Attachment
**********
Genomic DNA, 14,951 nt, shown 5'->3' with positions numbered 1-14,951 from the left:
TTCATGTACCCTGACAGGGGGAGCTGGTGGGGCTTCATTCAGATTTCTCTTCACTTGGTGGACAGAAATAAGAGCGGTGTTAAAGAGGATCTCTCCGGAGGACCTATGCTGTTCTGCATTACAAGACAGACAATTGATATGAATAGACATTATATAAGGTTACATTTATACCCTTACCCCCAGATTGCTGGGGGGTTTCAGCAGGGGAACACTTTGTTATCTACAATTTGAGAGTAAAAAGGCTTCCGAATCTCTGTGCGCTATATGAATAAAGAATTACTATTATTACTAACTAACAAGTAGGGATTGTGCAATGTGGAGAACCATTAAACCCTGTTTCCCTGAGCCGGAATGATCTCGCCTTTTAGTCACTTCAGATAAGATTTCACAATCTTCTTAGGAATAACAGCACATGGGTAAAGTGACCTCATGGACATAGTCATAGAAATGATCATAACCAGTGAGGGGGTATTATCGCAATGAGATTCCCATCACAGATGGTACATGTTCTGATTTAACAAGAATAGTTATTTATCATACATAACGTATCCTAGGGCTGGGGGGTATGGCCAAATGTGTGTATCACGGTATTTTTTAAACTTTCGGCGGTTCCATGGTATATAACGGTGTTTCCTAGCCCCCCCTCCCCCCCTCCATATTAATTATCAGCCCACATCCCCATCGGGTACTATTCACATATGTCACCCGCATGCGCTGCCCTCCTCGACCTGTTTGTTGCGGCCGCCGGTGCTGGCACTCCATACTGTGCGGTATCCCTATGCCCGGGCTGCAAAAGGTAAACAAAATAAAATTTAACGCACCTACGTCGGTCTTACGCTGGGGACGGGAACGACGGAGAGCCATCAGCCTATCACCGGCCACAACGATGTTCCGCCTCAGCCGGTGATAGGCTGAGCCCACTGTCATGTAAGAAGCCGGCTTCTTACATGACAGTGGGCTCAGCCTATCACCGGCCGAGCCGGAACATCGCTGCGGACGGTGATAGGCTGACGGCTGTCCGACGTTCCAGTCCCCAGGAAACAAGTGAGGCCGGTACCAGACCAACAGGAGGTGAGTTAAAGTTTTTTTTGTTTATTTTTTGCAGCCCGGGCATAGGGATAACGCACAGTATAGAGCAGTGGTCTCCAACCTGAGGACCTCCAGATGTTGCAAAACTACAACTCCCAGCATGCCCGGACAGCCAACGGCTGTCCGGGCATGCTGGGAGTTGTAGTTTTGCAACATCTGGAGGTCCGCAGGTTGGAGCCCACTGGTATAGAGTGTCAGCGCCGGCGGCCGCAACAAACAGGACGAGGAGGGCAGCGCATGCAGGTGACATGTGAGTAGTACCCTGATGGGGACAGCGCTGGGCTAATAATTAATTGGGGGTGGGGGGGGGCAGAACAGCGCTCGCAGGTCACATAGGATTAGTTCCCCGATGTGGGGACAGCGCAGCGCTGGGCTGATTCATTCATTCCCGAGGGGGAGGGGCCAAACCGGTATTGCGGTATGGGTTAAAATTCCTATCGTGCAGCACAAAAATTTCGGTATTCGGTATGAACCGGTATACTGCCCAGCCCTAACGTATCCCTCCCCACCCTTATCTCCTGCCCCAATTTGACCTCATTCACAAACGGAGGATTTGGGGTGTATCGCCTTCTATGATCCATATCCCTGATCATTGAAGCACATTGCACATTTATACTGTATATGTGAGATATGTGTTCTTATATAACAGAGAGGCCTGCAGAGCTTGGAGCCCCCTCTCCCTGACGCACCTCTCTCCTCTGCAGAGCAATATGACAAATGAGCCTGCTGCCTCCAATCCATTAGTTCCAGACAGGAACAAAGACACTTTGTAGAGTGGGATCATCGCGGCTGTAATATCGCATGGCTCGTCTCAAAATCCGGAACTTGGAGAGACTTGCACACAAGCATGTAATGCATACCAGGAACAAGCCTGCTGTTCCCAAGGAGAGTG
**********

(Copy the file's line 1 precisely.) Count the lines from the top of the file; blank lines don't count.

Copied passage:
Genomic DNA, 14,951 nt, shown 5'->3' with positions numbered 1-14,951 from the left: